Category: Two Phase Oil and Gas Separation

Two Phase Vertical Separators Sizing

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In vertical separators, a minimum diameter must be maintained to allow liquid drops to separate from the vertically moving gas. The liquid retention time requirement specifies a combination of diameter and liquid volume height. Any diameter greater than the minimum required for gas capacity can be chosen. Figure 4-15 shows the model used for a …

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Two Phase Horizontal Separators Sizing

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For sizing a horizontal separator it is necessary to choose a seam-toseam  vessel length and a diameter. This choice must satisfy the conditions  for gas capacity that allow the liquid drops to fall from the gas to the liquid volume as the gas traverses the effective length of the vessel. It must also  provide sufficient …

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Two Phase Separator Re-entrainment

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Re-entrainment is a phenomenon caused by high gas velocity at the gas-liquid interface of a separator. Momentum transfer from the gas to the liquid causes waves and ripples in the liquid, and then droplets are broken away from the liquid phase. The general rule of thumb that calls for limiting the slenderness ratio to a …

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Two Phase Separator Retention Time

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To assure that the liquid and gas reach equilibrium at separator pressure a certain liquid storage is required. This is defined as “retention time” or the average time a molecule of liquid is retained in the vessel assuming plug flow. The retention time is thus the volume of the liquid storage in the vessel divided …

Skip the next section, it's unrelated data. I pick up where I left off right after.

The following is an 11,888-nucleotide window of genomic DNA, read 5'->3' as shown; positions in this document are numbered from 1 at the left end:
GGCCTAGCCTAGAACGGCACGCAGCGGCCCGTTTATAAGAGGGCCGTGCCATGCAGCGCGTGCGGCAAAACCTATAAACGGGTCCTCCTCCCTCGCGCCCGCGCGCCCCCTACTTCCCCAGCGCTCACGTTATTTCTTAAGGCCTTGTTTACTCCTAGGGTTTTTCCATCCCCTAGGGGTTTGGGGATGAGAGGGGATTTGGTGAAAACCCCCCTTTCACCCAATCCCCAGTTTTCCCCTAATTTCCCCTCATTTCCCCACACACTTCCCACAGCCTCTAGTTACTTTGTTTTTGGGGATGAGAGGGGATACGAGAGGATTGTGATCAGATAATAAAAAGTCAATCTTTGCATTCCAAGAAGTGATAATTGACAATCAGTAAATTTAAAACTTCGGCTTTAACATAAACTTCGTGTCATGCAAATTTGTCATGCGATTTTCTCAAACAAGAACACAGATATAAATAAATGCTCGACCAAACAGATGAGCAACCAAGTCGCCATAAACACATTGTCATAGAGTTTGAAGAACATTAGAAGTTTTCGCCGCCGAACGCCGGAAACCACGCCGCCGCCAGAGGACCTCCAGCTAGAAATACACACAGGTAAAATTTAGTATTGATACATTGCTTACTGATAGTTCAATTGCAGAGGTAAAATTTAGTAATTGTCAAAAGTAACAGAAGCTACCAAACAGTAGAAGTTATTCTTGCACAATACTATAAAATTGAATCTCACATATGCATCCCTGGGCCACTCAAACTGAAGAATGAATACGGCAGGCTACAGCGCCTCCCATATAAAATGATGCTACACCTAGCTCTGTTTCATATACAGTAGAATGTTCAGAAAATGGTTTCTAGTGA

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Two Phase Separator Drop Size

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The purpose of the gas separation section of the vessel is to condition the gas for final polishing by the mist extractor. From field experience it appears that if 100-micron drops are removed in this section, the mist extractor will not become flooded and will be able to perform its job of removing those drops …

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Two Phase Separator Settling

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In the gravity settling section the liquid drops will settle at a velocity determined by equating the gravity force on the drop with the drag force caused by its motion relative to the gas continuous phase. The drag force is determined from the equation: where FD = drag force, Ib CD = drag coefficient A …

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Liquid Carryover and Gas Blowby

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Liquid carryover and gas blowby are two common operating problems. Liquid carryover occurs when free liquid escapes with the gas phase and can indicate high liquid level, damage to vessel internals, foam, improper design, plugged liquid outlets, or a flow rate that exceeds the vessel’s design rate. Gas blowby occurs when free gas escapes with …

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Sand

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Sand can be very troublesome in separators by causing cutout of valve trim, plugging of separator internals, and accumulation in the bottom of the separator. Special hard trim can minimize the effects of sand on the valves. Accumulations of sand can be alleviated by the use of sand jets and drains. Plugging of the separator …

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Paraffin

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Separator operation can be adversely affected by an accumulation of paraffin. Coalescing plates in the liquid section and mesh pad mist extractors in the gas section are particularly prone to plugging by accumulations of paraffin. Where it is determined that paraffin is an actual or potential problem, the use of plate-type or centrifugal mist extractors …

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